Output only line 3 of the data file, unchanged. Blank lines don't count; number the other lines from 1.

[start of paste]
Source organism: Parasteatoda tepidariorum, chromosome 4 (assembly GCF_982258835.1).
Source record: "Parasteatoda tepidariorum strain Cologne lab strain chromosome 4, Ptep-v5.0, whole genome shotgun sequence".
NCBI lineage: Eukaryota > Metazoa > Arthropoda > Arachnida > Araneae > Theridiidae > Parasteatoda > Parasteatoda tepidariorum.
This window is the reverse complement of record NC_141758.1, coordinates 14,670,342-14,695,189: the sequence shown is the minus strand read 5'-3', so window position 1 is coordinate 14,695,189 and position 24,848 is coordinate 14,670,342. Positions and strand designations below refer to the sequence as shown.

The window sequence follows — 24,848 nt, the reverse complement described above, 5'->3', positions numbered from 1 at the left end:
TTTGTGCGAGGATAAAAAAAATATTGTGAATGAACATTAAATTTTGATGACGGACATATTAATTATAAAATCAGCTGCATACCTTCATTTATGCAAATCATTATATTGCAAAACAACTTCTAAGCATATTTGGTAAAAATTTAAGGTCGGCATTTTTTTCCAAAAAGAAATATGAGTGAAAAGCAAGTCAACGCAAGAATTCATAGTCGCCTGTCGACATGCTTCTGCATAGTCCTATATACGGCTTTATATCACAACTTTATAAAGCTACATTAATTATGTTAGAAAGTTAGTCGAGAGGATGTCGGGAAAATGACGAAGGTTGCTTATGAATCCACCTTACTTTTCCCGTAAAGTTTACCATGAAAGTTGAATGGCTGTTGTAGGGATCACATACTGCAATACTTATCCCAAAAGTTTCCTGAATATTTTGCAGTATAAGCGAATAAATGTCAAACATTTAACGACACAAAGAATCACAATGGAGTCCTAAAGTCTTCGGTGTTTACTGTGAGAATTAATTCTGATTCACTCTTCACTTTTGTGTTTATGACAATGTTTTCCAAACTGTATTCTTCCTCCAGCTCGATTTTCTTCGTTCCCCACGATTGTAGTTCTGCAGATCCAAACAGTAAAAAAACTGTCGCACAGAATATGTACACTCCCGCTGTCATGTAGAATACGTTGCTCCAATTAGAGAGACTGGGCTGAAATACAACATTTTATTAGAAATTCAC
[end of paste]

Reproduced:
NCBI lineage: Eukaryota > Metazoa > Arthropoda > Arachnida > Araneae > Theridiidae > Parasteatoda > Parasteatoda tepidariorum.